Special Purpose Companies qualify for reduced ASIC annual review fees. The current ASIC annual review fee for a public company is $1,069.00 per annum. For a Special Purpose Company this reduces to $40.00 per annum. This is a significant saving. So how do you qualify as a Special Purpose Company?
“Special Purpose Company” is defined in the Corporations (Review Fees) Regulations 2003. The definition includes the following not-for-profit companies:
- A company holding a licence that is continued in force by Section 151 of the Corporations Act and allows the company to omit “Limited” from its name.
- A company that, under sub-section 150 (1) of the Corporations Act, is registered without “Limited” in its name.
- A company, the Constitution of which:
- requires the company to pursue charitable purposes only and to apply its income in promoting those purposes; and
- prohibits the company making distributions to its members and paying fees to its directors; and
- requires its directors to approve all other payments the company makes to them.
ASIC can be notified that a company is a Special Purpose Company at the time of registration. It is also possible to advise ASIC subsequent to registration that your company is a Special Purpose Company (and qualifies for the reduced annual review fees).
Before notifying ASIC that you are a Special Purpose Company, you must be careful to ensure that your company, and its constitution, meets all the legal requirements, as a company officer is required to make a declaration to that effect. We are happy to assist companies in determining whether or not they qualify.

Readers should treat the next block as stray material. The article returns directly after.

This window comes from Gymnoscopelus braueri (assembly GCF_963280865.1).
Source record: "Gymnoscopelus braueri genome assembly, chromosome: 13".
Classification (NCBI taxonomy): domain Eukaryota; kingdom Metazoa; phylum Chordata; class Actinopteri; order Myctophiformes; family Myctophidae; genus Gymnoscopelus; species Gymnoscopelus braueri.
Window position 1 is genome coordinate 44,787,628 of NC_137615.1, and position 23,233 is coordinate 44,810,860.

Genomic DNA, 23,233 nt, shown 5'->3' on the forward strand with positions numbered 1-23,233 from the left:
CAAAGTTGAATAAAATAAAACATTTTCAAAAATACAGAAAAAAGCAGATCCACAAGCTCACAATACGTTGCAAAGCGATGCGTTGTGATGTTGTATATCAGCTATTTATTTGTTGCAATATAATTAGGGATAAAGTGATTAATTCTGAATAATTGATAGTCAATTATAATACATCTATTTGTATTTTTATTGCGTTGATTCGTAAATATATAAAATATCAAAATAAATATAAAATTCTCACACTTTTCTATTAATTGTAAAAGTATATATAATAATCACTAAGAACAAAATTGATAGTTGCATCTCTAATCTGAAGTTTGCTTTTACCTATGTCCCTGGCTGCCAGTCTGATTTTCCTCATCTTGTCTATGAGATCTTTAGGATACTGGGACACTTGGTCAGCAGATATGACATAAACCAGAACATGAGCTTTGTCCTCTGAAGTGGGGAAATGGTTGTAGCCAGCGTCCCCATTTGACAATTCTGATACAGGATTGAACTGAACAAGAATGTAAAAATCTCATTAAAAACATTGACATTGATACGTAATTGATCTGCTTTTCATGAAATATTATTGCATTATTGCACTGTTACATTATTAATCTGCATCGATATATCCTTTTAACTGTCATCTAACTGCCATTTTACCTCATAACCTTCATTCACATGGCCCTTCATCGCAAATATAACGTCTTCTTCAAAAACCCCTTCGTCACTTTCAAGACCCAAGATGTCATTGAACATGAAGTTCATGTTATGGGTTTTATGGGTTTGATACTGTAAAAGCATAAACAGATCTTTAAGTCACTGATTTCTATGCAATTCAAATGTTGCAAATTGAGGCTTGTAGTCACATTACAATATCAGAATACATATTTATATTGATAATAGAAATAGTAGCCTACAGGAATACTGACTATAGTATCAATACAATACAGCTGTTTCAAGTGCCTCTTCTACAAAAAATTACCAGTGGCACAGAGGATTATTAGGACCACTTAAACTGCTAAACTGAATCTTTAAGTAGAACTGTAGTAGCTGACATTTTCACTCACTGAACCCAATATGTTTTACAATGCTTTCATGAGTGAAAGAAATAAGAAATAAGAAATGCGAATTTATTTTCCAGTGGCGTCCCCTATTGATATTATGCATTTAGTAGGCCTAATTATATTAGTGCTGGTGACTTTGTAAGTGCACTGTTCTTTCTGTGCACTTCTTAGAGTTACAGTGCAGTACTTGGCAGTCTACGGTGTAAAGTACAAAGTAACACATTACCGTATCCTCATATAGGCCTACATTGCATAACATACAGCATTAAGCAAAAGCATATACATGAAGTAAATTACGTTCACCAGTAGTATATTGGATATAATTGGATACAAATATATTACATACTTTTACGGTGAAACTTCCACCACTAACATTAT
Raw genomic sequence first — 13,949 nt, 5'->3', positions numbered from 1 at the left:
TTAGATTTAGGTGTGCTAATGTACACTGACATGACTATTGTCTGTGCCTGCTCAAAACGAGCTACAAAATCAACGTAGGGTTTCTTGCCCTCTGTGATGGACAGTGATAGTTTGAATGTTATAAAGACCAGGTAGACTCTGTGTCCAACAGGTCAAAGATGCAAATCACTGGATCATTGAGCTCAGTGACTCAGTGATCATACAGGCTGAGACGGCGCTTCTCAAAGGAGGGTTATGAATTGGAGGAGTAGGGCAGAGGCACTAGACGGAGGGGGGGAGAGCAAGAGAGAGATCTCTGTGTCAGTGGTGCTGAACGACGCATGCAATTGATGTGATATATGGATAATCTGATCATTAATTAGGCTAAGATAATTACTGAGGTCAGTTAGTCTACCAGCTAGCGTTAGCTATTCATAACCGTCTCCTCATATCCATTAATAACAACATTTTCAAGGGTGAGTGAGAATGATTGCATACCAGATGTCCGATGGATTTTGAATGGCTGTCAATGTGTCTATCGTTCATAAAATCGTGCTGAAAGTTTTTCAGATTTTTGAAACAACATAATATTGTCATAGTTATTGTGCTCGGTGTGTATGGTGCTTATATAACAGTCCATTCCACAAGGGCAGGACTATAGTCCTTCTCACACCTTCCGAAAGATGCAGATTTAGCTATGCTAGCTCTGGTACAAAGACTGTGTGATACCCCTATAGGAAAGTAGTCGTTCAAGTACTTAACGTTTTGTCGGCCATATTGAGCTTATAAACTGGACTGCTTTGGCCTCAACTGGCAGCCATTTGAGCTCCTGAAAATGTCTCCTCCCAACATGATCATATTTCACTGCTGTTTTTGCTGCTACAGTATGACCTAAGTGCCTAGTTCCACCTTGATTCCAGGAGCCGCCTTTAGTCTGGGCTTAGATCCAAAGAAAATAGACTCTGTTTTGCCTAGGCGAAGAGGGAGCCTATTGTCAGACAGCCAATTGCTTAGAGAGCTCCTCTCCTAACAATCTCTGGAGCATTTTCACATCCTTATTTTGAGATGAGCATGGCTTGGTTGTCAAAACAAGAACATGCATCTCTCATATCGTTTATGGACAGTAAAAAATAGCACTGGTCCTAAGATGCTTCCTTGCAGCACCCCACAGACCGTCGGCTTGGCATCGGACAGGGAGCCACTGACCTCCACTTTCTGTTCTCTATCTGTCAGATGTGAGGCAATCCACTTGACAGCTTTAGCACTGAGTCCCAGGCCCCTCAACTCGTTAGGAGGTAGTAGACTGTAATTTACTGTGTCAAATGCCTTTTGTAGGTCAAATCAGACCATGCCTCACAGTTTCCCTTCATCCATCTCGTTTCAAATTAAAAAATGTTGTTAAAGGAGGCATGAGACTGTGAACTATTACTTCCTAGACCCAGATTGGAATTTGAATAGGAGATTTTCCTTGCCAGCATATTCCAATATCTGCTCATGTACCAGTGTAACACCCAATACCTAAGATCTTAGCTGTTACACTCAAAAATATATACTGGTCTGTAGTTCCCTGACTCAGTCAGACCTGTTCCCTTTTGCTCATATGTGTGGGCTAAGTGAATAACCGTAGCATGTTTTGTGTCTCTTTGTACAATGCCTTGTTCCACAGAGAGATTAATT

If your constitution doesn’t specifically address all the requirements and prohibitions of 3 above, but in practice you think your company complies with each of them, consideration could be given to amending your constitution. Constitutional amendments need to be made with care, especially if you are an endorsed Tax Concession Charity, to ensure you do not put your endorsement at risk. ASIC must also be notified of any changes to a public company’s constitution (including a company limited by guarantee). We are happy to assist with reviewing your constitution.
A company must also notify ASIC when it ceases to be a Special Purpose Company.
If you have a query regarding Special Purpose Company, contact us
Contact our Business Development Officers for an appointment with our Brisbane Commercial and/or not for profit lawyers. Call (07) 3252 0011.
This article was written by Kensie Corney (November 2011).